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Review: The Daily Beet, a health-conscious cafe in the Warehouse District 

A fast-casual eatery where vegetables are the stars

click to enlarge Salads are delivered to diners at The Daily Beet.

Photo by Cheryl Gerber

Salads are delivered to diners at The Daily Beet.

In 2014, The New York Times published an article about New Orleans and its perceived lack of kale that spurred some backlash. Social media provocateurs dubbed it #kalegate, and it became a rallying cry for a debate linking the leafy green to gentrification in the city.

  Enter The Daily Beet, a new health-focused restaurant in a rapidly developing part of the Warehouse District, a neighborhood where it's increasingly easier to spot residents in yoga pants than those toting go-cups. Say what you will about the vegetable and the controversy, but kale is found in healthy abundance at The Daily Beet, serving as the backbone for smoothies, breakfast bowls and salads. In the Summer Kale salad, thin strips of dark lacinato kale leaves are tossed with tiny zante currants and toasted sunflower seeds and showered with grated Pecorino and Parmesan cheeses. It's tossed with a citrusy vinaigrette, but the salad remains light and airy with a healthy crunch.

  Owner Dylan Maisel's inspiration for the restaurant came from his childhood in upstate New York, where his parents operated a small vegetarian restaurant. He launched the cold-pressed juice stand JuiceNOLA at St. Roch Market before opening this stand-alone business earlier this year.

  His juices and a selection of smoothies are found here, ranging from the Skinny Green, made with kale, spinach, pineapple, bananas and mango to the more filling PB &J, a thick, nutty play on the childhood sandwich featuring blueberries, strawberries, banana and raw agave.

  Semolina bread from local bakery Leo's Bread provides the platform for a selection of toasts. Too often, the toast trend is represented by soggy, thin-sliced bread sagging under the weight of its toppings. Here, thick-sliced bread gives welcome heft to carry ingredients such as avocado, cherry tomatoes, chili flakes, olive oil and fat sea salt crystals. The Beet Party toast is topped with sweet, roasted beet wedges, a thick pillow of chevre, toasted pepitas, a sieved egg and tangy green harissa.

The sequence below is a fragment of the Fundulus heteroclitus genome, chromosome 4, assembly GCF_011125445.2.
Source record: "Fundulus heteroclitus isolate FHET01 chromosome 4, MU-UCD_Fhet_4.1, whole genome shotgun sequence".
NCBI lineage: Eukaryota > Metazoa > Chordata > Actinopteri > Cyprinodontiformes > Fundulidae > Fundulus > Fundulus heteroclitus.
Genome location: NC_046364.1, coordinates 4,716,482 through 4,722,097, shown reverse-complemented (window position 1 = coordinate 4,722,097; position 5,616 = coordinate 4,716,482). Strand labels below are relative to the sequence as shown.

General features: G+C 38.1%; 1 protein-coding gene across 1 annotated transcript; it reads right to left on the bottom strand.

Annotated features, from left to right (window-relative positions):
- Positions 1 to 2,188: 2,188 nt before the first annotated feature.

The Supreme is an over-the-top creation with Southwestern flair for those with a healthy appetite. Mashed avocados are topped with black beans, corn, cherry tomatoes, Cotija cheese, a fried egg, avocado chipotle sauce and garlicky chimichurri. The flavors are more pronounced and successful in this than in a salad dubbed the Mexicali Blues, in which similar ingredients top mixed greens, but the result is lacking in dimension.

  Most salads feature a base of mixed greens with the exception of one made with shaved Brussels sprout leaves. Paired with juicy beets, chevre, almonds and arugula, the salad is tossed with a tart maple cider vinaigrette that coats the sprouts and mitigates some of the Brussels sprouts' innate bitterness.

  In the Orbit bowl, wild rice provides an earthy, warming foundation for an assembly of sharper elements including carrot spears, edamame, scallions and kimchi. Those flavors are softened by creamy wedges of avocado, a fried egg and a sesame-ginger dressing.

  Many of the ingredients appear in multiple items, which often happens in fast-casual concepts of a similar vein, so a meal assembled from a few dishes can seem monotonous. The Daily Beet feels better suited to a quick lunch than a longer sit-down affair.

  Health-conscious eating might be better established as a West Coast or East Coast fad, but there's no denying it's part of a national trend that's found solid roots in New Orleans. Kale is here to stay.


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